From time to time, this page will feature an article from Jimi on various topics, usually about the Network, but sometimes we may just let him ramble a bit! Take the time to read this, enjoy, comment, etc. - Thomas, webmaster


Sometimes reality isn't.

Back during the original OJ trials, I was visiting Disneyland when out of nowhere someone came up & asked to take a picture with me. I had no idea who he was, never saw him before, & was puzzled by his request.until he motioned to the blonde standing nearby to "come join your husband". She looked at the guy, looked at me, & we grinned at the same time realizing the mistake in identity.

"Sorry", I told the guy, "I'm not Judge Ito, & that is not my wife."

"Close enough!" he replied as a friend snapped the picture.

Somewhere in Wyoming, there is a picture of me & an unknown woman, & a guy telling a story about his trip to L.A.

Harmless fun.until the dude puts it up on ebay for a hundred bux. (not that it would ever happen.right?)

It happens all the time. There are scammers who tell you they're connected, & will string you along 'till they get what they want. Sometimes, it's just a game & you wind up disappointed. Other times, it could lead to much worse.

In the film industry, most people know the term "casting couch".  This actually applies to all facets of the entertainment industry, & the lessons learned can be harsh.

A good friend bought a guitar from me & asked me to deliver it to an "industry party".

There were many celebrities present, & plenty of wannabees too. They were the ones handing me demo tapes (yeah this was a while ago) without asking who I was. They figured I must be important to even BE at this party. I found my friend, & someone came up & introduced himself as being a guitar player for a famous artist. We stepped outside together & the three of us engaged in checking out the instrument & swapping stories. The "famous artist's sideman" was very charismatic & shared some great stories before walking away. A few minutes later he returned, saying the famous artist he played with just arrived, & "can he borrow my friend's guitar" to play a set. Before I could say "Uh, wait." the instrument was handed over, & the guy was lost in the crowd.

Sure enough, the famous artist was introduced, but when the band took the stage, our new "friend" was not there. Apparently, he was no longer at the party either.

Yup. We were scammed.

Back then, there was no internet to check, so tracing back to find the guy was difficult & in fact, impossible at the time. But in an ironic turn of events, the guitar showed up for sale, & my friend managed to recover the guitar & have the scammer arrested.

He was one of the lucky ones.

As artists, most of us dream of making a career changing connection. Sadly, some are so star-struck or desperate they get blinded by supposed celebrity. If you've been to some of the seminars & workshops, you know that celebrities themselves often don't have ANY control over their OWN careers, & cannot really help you at all.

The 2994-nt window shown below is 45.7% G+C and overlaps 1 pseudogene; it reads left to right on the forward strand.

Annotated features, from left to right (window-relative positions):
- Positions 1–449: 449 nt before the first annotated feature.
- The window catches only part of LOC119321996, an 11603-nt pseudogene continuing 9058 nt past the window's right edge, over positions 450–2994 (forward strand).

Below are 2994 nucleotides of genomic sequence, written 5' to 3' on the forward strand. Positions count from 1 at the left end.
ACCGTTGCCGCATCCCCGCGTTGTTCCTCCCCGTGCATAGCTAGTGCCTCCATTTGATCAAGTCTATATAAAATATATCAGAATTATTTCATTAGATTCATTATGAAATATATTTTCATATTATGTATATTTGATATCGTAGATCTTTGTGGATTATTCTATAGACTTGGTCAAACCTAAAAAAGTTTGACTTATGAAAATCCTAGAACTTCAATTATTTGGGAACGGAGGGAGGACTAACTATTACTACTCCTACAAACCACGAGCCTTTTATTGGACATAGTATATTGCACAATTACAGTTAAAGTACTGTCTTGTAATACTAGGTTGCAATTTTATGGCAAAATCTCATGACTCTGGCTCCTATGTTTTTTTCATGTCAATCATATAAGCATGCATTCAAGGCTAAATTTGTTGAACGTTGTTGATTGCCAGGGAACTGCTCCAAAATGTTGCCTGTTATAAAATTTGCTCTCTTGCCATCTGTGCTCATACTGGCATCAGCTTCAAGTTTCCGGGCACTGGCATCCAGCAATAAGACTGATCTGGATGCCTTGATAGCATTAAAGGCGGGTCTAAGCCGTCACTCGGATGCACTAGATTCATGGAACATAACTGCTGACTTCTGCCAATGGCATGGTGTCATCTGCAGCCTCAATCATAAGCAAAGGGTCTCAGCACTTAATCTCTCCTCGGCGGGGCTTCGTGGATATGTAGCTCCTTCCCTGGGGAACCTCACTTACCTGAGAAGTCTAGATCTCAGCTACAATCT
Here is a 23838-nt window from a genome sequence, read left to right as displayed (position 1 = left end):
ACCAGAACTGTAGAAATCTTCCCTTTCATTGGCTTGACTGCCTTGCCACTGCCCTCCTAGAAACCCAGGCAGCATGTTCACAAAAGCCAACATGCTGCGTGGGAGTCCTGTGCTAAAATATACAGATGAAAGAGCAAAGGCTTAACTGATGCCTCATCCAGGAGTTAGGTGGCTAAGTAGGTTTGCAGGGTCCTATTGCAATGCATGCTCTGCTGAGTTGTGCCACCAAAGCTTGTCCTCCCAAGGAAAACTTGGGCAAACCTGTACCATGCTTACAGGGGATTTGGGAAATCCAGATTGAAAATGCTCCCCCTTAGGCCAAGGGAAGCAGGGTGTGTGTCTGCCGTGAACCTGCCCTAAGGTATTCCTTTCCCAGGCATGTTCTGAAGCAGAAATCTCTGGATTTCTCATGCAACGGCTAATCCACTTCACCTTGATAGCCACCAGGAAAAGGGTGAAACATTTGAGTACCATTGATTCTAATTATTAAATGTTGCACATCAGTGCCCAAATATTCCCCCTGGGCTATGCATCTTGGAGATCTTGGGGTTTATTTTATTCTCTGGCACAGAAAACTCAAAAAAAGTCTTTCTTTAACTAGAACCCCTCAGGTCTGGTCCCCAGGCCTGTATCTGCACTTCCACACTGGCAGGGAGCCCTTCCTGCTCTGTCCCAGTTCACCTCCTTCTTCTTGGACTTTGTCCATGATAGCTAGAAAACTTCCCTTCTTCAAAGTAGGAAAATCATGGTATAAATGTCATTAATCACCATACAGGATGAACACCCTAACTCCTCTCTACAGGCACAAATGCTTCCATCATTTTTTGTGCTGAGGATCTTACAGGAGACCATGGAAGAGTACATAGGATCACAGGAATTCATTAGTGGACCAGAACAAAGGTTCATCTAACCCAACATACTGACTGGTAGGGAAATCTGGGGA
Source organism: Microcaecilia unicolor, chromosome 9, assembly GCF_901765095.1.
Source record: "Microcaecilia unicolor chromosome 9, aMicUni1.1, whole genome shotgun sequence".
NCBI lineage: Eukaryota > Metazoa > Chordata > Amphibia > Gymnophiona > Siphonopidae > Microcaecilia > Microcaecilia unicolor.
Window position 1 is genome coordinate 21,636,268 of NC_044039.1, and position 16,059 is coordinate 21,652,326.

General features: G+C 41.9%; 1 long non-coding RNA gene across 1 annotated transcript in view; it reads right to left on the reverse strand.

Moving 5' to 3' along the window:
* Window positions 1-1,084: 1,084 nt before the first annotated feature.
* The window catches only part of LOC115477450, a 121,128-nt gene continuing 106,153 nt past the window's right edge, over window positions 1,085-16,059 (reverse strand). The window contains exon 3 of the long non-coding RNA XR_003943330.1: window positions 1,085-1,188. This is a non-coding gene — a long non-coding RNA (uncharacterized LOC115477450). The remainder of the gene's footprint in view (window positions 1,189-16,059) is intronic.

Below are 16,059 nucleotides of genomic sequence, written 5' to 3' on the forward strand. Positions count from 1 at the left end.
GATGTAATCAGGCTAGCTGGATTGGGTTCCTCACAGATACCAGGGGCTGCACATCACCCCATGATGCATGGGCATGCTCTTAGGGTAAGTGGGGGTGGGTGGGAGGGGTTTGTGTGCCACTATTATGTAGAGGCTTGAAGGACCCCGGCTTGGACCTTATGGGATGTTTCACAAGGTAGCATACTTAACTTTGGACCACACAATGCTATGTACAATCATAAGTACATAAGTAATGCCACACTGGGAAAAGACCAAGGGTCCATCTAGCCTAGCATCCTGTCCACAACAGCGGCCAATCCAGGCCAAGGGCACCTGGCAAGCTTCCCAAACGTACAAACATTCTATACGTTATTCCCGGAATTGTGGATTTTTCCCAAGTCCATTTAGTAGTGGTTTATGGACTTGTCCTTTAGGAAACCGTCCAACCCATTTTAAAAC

Here's a couple of tips that may prevent YOU from being a victim:

1)      People with REAL cred are ALWAYS available. A business with locked doors will generally not succeed. They will provide an opportunity for YOU to contact THEM if there is a real interest in transacting some business.

2)      People with real cred know other people with real cred. Generally, at a party or conference, you can find someone you know & trust that can help check things out. Sometimes you can bluff a lil' bit. Like, "Hey! I think my friend over there opened/recorded/knows the manager for your band! Let's say hello!" If they suddenly get shy, hedge your bets. Often a conference official or the person throwing the party wants to know who's there. Know who those people are & try to get an opportunity to introduce 'em.

3)      Look for the obvious. A real engineer will usually NOT have a nice tan 'cuz they're in a studio all the time. A business person (label exec, promoter etc) will NOT need to borrow a pen to jot something down. A guitar player will always have a pick, or grown out nails if they're a fingerstylist.

4)       Ask the right questions Ask about their most recent gig/project. Get specific. Ask for names. If they can back it up, they won't mind you being careful. In fact, it tells 'em you really do mean business.

5)      People with real cred are searchable. You can quickly find them online, & often find a picture. If you get a chance, borrow a sidekick or check a public computer @ the hotel or venue. You can excuse yourself to go to the bathroom to do it discreetly.

Sometimes you can do all these things & STILL get scammed. Other times you may actually offend an important person. There's no perfect way to absolutely weed out the bad ones. But generally, you will find people are here to help. The artist community is really just that. A community is all about the common good. & if you go to recognized legitimate events to network, you'll generally do just fine.

No need for paranoia. Just remember that whoever you meet is also a PERSON, & is NOT just a stepping stone, key or path to the next step. & a good RELATIONSHIP takes some time to build.

& grilled shark is some mighty fine eatin'.


- Jimi